Horror week for the rand

The rand endured its worst week so far, shedding more than 5% in value and making imports more expensive, threatening the already stubborn inflation that has seen interest rates rise to the highest in 14 years.

The local currency, known as one of the most volatile emerging markets currencies in the world, rallied last month, gaining more than 7% against the US dollar.

The strength of the domestic currency was on the back of reduced loadshedding, which allayed fears of a grid collapse and news that Russia’s President Vladimir Putin would not attend the much-anticipated BRICS summit, easing pressure on Pretoria that it might face hostilities from its biggest trade partners in the European Union and the SA.

The rand’s strength last month was also due to the decision by US Trade and Development Agency to award Eskom a grant to fund technical assistance, implying that the relationship between the US and SA is salvageable and South Africa might not be kicked out of AGOA.

However, the rand this week reversed all gains and had the worst start imaginable to August.

The rand backtracked from R17.60 against the greenback to R18.63 on Friday – the sharpest depreciation so far this year.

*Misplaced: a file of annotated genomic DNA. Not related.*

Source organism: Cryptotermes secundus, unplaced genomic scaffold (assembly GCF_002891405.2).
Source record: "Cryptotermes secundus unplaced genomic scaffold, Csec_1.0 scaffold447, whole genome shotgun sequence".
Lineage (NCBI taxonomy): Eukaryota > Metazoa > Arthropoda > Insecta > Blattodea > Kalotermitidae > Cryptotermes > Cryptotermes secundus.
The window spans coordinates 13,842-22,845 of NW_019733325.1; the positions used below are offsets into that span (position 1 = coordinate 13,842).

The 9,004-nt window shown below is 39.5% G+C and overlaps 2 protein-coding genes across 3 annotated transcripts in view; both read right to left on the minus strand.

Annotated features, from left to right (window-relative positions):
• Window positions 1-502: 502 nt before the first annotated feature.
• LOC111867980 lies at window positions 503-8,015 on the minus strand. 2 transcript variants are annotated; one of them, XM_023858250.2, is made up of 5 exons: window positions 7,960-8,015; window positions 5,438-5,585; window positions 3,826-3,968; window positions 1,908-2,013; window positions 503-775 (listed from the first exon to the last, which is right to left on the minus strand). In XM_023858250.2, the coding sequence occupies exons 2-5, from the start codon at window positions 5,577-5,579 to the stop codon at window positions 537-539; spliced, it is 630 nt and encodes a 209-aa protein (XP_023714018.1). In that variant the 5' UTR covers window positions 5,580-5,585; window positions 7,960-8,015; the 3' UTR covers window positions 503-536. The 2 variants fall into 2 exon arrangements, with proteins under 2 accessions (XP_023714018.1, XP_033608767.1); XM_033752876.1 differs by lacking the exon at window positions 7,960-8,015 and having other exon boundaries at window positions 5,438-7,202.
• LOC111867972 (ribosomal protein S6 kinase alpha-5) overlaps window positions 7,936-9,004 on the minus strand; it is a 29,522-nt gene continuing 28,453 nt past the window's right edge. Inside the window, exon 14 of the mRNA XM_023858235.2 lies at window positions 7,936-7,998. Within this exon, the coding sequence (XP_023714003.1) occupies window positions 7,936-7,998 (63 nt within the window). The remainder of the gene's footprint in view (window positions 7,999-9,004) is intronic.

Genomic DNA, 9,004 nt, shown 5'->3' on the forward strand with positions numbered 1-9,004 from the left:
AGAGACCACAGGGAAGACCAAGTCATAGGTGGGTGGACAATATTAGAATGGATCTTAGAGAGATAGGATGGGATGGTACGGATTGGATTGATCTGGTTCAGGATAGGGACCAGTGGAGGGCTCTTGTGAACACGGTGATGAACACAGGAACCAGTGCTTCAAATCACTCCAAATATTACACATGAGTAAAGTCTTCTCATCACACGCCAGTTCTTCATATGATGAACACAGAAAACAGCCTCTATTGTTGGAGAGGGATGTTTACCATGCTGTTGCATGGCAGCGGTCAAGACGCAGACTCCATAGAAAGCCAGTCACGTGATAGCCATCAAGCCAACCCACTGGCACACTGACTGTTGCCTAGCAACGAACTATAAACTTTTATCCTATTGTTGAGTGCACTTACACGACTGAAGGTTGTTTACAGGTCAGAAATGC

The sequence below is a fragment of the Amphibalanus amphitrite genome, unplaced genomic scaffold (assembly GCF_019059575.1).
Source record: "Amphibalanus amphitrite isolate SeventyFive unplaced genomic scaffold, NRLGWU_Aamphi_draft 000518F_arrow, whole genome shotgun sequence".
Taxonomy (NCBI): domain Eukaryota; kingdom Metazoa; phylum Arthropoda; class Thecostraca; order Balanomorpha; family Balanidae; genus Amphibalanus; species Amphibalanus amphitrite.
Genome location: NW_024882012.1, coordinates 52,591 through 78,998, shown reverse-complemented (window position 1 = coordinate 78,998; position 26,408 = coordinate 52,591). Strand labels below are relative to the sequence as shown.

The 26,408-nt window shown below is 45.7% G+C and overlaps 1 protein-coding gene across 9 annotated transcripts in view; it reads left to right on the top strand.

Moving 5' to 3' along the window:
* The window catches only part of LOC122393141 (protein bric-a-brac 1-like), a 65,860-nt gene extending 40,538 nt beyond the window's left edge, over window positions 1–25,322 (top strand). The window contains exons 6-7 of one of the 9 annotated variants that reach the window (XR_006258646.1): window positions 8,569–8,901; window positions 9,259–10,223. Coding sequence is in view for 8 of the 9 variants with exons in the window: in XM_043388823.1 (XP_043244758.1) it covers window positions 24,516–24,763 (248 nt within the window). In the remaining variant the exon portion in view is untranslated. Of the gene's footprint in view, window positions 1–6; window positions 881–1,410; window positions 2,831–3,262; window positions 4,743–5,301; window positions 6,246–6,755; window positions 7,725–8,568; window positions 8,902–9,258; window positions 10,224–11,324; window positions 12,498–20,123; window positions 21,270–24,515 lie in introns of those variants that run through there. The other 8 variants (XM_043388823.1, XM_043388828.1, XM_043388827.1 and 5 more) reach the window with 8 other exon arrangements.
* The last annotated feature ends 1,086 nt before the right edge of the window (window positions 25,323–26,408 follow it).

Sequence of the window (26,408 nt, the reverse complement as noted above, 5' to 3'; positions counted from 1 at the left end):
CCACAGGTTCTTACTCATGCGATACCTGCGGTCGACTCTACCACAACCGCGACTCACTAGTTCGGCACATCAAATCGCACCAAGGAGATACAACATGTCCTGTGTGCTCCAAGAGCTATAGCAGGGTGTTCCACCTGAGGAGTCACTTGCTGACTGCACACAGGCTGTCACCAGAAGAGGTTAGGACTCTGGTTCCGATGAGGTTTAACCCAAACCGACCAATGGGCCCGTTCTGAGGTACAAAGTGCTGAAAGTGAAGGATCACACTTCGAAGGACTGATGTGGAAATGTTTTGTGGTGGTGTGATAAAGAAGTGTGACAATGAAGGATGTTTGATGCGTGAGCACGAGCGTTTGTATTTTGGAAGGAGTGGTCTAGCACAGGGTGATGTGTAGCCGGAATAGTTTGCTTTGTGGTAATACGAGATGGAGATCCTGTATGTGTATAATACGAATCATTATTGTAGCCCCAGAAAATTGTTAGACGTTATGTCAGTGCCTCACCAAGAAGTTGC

Nolan Wapenaar, co-chief investment officer at Anchor Capital, said the decision by rating agency Fitch to downgrade America’s credit rating sparked outflows in emerging markets, with the rand bearing the brunt of the fallout.

“Fitch is the second major rating agency after Standard & Poor’s to take away the US triple-A credit rating. A strong US economy based on GDP and jobs data has traders speculating that we might see another rate hike in September. It is difficult to pinpoint what sparked the risk-off shift, however, while this sentiment persists, the rand will remain on the back foot,” Wapenaar said.

“We do not think the risk-off sentiment or the movement in the local currency is justified on fundamentals, and we are looking to take advantage of this.”

The rand is important in influencing the South African Reserve Bank monetary policy in decision to hold, decrease or increase interest rates.

The central bank last month kept its key repo rate unchanged at a 14-year high of 8.25%, pausing its tightening cycle after 10 consecutive hikes. However, Reserve Bank governor Lesetja Kganyago warned the decision did not represent the end of the
hiking cycle.

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